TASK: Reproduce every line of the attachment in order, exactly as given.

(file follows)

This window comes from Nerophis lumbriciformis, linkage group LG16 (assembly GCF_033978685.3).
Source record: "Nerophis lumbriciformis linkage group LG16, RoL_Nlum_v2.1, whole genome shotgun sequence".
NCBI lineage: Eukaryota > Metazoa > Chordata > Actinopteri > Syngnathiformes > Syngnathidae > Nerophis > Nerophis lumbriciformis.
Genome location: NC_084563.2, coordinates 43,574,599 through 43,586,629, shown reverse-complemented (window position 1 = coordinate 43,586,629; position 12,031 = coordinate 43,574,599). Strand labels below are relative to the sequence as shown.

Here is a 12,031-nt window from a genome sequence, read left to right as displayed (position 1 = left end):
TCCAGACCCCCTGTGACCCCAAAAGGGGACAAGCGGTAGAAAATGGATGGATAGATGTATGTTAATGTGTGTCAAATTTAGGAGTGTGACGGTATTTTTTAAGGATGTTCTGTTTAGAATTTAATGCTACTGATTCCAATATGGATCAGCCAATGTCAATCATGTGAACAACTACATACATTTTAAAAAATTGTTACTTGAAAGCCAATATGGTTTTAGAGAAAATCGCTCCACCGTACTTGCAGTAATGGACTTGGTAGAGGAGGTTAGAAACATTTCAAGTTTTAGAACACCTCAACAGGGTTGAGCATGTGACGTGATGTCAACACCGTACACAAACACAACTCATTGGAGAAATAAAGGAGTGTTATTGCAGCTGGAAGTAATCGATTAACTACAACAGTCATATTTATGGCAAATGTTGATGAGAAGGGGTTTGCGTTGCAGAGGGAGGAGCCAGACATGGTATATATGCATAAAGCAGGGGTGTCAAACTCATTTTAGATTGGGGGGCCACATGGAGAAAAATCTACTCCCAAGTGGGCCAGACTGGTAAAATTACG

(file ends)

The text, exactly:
This window comes from Nerophis lumbriciformis, linkage group LG16 (assembly GCF_033978685.3).
Source record: "Nerophis lumbriciformis linkage group LG16, RoL_Nlum_v2.1, whole genome shotgun sequence".
NCBI lineage: Eukaryota > Metazoa > Chordata > Actinopteri > Syngnathiformes > Syngnathidae > Nerophis > Nerophis lumbriciformis.
Genome location: NC_084563.2, coordinates 43,574,599 through 43,586,629, shown reverse-complemented (window position 1 = coordinate 43,586,629; position 12,031 = coordinate 43,574,599). Strand labels below are relative to the sequence as shown.

Here is a 12,031-nt window from a genome sequence, read left to right as displayed (position 1 = left end):
TCCAGACCCCCTGTGACCCCAAAAGGGGACAAGCGGTAGAAAATGGATGGATAGATGTATGTTAATGTGTGTCAAATTTAGGAGTGTGACGGTATTTTTTAAGGATGTTCTGTTTAGAATTTAATGCTACTGATTCCAATATGGATCAGCCAATGTCAATCATGTGAACAACTACATACATTTTAAAAAATTGTTACTTGAAAGCCAATATGGTTTTAGAGAAAATCGCTCCACCGTACTTGCAGTAATGGACTTGGTAGAGGAGGTTAGAAACATTTCAAGTTTTAGAACACCTCAACAGGGTTGAGCATGTGACGTGATGTCAACACCGTACACAAACACAACTCATTGGAGAAATAAAGGAGTGTTATTGCAGCTGGAAGTAATCGATTAACTACAACAGTCATATTTATGGCAAATGTTGATGAGAAGGGGTTTGCGTTGCAGAGGGAGGAGCCAGACATGGTATATATGCATAAAGCAGGGGTGTCAAACTCATTTTAGATTGGGGGGCCACATGGAGAAAAATCTACTCCCAAGTGGGCCAGACTGGTAAAATTACG